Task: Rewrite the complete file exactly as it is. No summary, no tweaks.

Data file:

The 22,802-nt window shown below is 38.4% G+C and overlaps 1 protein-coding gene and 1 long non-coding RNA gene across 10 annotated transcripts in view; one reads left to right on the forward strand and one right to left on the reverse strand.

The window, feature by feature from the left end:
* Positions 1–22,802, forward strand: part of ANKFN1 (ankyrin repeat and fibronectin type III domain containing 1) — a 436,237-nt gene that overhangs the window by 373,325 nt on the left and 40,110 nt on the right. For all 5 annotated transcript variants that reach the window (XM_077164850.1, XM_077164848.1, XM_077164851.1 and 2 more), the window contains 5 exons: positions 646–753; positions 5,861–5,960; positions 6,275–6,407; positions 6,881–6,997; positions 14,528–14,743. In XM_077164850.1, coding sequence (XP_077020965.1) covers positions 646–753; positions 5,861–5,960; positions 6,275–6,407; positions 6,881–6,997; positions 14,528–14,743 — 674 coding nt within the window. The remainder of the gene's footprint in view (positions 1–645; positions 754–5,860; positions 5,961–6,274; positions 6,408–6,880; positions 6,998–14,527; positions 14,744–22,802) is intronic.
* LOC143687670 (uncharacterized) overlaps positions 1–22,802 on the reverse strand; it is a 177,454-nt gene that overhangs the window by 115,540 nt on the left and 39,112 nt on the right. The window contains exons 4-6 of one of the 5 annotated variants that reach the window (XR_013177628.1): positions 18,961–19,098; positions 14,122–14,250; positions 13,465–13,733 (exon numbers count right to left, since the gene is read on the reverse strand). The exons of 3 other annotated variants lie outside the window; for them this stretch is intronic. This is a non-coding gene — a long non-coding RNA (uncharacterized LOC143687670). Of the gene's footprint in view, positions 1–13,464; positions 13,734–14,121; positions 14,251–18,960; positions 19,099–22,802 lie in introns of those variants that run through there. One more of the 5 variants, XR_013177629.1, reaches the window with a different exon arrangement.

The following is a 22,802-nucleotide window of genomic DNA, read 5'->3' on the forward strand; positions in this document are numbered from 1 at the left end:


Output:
The 22,802-nt window shown below is 38.4% G+C and overlaps 1 protein-coding gene and 1 long non-coding RNA gene across 10 annotated transcripts in view; one reads left to right on the forward strand and one right to left on the reverse strand.

The window, feature by feature from the left end:
* Positions 1–22,802, forward strand: part of ANKFN1 (ankyrin repeat and fibronectin type III domain containing 1) — a 436,237-nt gene that overhangs the window by 373,325 nt on the left and 40,110 nt on the right. For all 5 annotated transcript variants that reach the window (XM_077164850.1, XM_077164848.1, XM_077164851.1 and 2 more), the window contains 5 exons: positions 646–753; positions 5,861–5,960; positions 6,275–6,407; positions 6,881–6,997; positions 14,528–14,743. In XM_077164850.1, coding sequence (XP_077020965.1) covers positions 646–753; positions 5,861–5,960; positions 6,275–6,407; positions 6,881–6,997; positions 14,528–14,743 — 674 coding nt within the window. The remainder of the gene's footprint in view (positions 1–645; positions 754–5,860; positions 5,961–6,274; positions 6,408–6,880; positions 6,998–14,527; positions 14,744–22,802) is intronic.
* LOC143687670 (uncharacterized) overlaps positions 1–22,802 on the reverse strand; it is a 177,454-nt gene that overhangs the window by 115,540 nt on the left and 39,112 nt on the right. The window contains exons 4-6 of one of the 5 annotated variants that reach the window (XR_013177628.1): positions 18,961–19,098; positions 14,122–14,250; positions 13,465–13,733 (exon numbers count right to left, since the gene is read on the reverse strand). The exons of 3 other annotated variants lie outside the window; for them this stretch is intronic. This is a non-coding gene — a long non-coding RNA (uncharacterized LOC143687670). Of the gene's footprint in view, positions 1–13,464; positions 13,734–14,121; positions 14,251–18,960; positions 19,099–22,802 lie in introns of those variants that run through there. One more of the 5 variants, XR_013177629.1, reaches the window with a different exon arrangement.

The following is a 22,802-nucleotide window of genomic DNA, read 5'->3' on the forward strand; positions in this document are numbered from 1 at the left end: